By Heart is a series in which authors share and discuss their all-time favorite passages in literature.
Most novels are never finished, only abandoned. Herman Melville scribbled changes onto the final proofs of Moby-Dick until the printer's deadlines could wait no longer; in her journals, Virginia Woolf announced at least four separate times that she'd finally completed The Waves. Writers often keep writing and keep refining, even as the waiting world hollers that it's finally time to stop.
The reason for this, says author Khaled Hosseini, is that it's terribly hard for a book to recreate the scope and grandeur of an author's ideas before they hit the page. Even for novelists, words only approximate the vividness and urgency of thought. "Everyone is an ocean inside," he told me. "Every individual walking the street. Everyone is a universe of thoughts, and insights, and feelings. But every person is crippled in his or her own way by our inability to truly present ourselves to the world."
So when I asked him to discuss a favorite passage from literature, Hosseini chose the opening passage from Stephen King's story "The Body," which comes from a book of four novellas called Different Seasons (and was adapted for the screen by Rob Reiner as Stand by Me, starring River Phoenix). The narrator, Gordie LaChance, wants to tell the reader about the time he saw a dead body as a kid—but he's sure he won't do the story justice. For Hosseini, this opening beautifully invokes the anxiety that our words will come out mangled and misheard—as well as the joy we feel when people, against all odds, connect.
Despite the author's ever-present awareness of his limitations, Hosseini's books have profoundly resonated with readers. His first two novels, The Kite Runner and A Thousand Splendid Suns, sold 38 million copies in 10 years. His latest, And the Mountains Echoed, comes out Tuesday. Like "The Body," it explores the way that childhood events shape us: A father, crippled by poverty in rural Afghanistan, keeps his son alive by selling his daughter to a wealthy adoptive family in Kabul. The novel, narrated in many voices, explores the long legacy of that decision.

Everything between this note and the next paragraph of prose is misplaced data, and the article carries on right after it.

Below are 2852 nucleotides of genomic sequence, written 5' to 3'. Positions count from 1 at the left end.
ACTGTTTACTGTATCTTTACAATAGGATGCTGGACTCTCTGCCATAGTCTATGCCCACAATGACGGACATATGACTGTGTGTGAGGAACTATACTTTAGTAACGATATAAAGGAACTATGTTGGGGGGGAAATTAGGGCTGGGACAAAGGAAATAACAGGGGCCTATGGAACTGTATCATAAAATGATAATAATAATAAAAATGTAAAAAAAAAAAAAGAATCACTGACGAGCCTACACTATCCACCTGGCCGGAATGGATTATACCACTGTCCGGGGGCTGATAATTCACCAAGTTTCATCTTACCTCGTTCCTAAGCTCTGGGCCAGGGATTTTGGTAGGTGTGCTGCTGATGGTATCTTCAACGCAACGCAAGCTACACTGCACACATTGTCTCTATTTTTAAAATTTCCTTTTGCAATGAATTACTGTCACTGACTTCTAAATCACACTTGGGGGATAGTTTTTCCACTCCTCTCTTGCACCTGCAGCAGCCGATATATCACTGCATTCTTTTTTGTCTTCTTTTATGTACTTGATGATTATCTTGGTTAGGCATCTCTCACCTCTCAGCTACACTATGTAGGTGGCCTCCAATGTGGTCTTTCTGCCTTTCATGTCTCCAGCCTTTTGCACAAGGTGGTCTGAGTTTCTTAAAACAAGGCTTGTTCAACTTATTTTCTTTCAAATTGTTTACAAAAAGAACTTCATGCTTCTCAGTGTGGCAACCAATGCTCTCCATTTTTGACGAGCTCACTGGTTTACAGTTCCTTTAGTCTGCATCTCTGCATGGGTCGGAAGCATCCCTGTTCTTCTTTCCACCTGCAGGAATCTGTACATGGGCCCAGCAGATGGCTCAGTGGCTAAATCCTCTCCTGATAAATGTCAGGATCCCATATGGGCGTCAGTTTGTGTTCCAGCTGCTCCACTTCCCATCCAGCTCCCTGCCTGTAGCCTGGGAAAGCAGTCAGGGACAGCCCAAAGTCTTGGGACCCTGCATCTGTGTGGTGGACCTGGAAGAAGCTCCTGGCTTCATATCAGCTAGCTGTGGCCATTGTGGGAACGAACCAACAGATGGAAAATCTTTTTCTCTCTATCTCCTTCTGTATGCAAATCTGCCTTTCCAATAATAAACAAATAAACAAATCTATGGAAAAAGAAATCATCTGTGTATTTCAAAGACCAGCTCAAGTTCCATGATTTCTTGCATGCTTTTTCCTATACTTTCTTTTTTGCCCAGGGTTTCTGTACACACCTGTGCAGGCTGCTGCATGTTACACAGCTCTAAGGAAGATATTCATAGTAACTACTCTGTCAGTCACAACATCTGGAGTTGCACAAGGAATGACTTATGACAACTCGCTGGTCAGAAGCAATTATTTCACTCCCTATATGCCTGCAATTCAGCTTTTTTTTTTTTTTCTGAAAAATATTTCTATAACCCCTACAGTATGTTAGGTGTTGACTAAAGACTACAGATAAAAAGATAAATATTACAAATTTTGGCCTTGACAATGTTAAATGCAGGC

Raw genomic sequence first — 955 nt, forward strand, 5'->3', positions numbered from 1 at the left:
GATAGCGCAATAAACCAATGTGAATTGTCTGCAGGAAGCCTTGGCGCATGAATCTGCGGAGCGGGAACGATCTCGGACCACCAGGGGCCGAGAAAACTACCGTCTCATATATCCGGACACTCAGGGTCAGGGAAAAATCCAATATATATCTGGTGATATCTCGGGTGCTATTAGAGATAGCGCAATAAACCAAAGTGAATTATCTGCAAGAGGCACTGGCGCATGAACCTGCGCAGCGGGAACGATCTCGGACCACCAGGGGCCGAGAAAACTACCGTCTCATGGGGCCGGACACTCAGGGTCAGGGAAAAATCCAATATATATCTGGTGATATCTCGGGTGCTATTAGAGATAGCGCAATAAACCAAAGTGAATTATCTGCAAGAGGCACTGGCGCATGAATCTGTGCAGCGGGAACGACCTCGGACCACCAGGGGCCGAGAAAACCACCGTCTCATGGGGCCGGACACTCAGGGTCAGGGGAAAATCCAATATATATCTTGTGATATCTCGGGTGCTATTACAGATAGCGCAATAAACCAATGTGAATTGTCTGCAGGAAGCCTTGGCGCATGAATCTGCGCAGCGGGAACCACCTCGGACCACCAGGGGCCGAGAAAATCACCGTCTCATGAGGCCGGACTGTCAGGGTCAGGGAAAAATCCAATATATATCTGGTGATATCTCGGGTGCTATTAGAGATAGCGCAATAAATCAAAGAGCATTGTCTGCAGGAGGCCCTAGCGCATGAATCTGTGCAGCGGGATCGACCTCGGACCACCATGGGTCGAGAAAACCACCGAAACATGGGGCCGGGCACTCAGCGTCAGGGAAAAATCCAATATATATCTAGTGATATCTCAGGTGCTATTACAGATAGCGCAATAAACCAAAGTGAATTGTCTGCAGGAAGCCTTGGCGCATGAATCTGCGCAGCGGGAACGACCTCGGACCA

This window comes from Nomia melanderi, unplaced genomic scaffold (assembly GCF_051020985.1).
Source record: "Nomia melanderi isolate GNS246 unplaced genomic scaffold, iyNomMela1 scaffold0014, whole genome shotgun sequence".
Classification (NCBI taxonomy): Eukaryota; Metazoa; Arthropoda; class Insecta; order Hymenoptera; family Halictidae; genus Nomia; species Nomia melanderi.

The author spoke to me by phone.
Khaled Hosseini: My freshman year in college, I got a job working security. This was a high-tech building in Santa Clara, engineers coming in and out all the time. During the day I'd sit at the front desk to sign guests in and check their bags. Just as often, I worked the graveyard shift—which started at 11 p.m. and lasted until 7 in the morning. Then I'd watch over the building alone, everything totally dark. I'd make a round of the building once an hour, but otherwise had to pass time at my desk.
Trying to read during the day was a nightmare. I had a camera trained on me like Big Brother, and if a book snuck onto your lap you'd get a call from a vigilant boss somewhere: "Put that away, son." Grave, by contrast, was a perfect time to do homework or read—but you weren't supposed to. I found this an unbelievably cruel expectation: to stay up all night alone with nothing to do except stare at surveillance screens and an empty parking lot. Luckily, at night, there was no one around to supervise what I did. So I spent my grave shifts studying, reading books, and writing short stories. (Maybe I'll get in trouble now, 30 years too late.)
I don't remember how I picked up Different Seasons, but it was a book I read on a grave shift. I was absolutely floored by it; "The Body," a story about kids who go searching for a corpse in the woods, impacted me especially. I find myself drawn to that period where children are about to leave childhood behind. When you're 12 years old, you still have one foot in childhood; the other is poised to enter a completely new stage of life. Your innocent understanding of the world moves towards something messier and more complicated, and once it does you can never go back. Stephen King captures this brilliantly, and with such humanity, for the boys in this story. By the time they return home, each one has changed fundamentally. None of those four boys is ever going to be the same again.
I read the story not knowing that someday I'd write about similar things. I've written a lot about children—in all three of my books, it turns out. I'm fascinated by the way early experiences haunt and revisit you, remain present in your life for decades and decades—they can even shape who you ultimately become. "The Body" captures this idea as well as any work of fiction that I know. It moved me very deeply, and it still does.
Years later, I can see that the story's wonderful opening has layers I didn't fully appreciate as a young man and unpublished writer. Gordie, the story's adult narrator, looks back on his childhood with fear he won't do justice to the tale he wants to tell: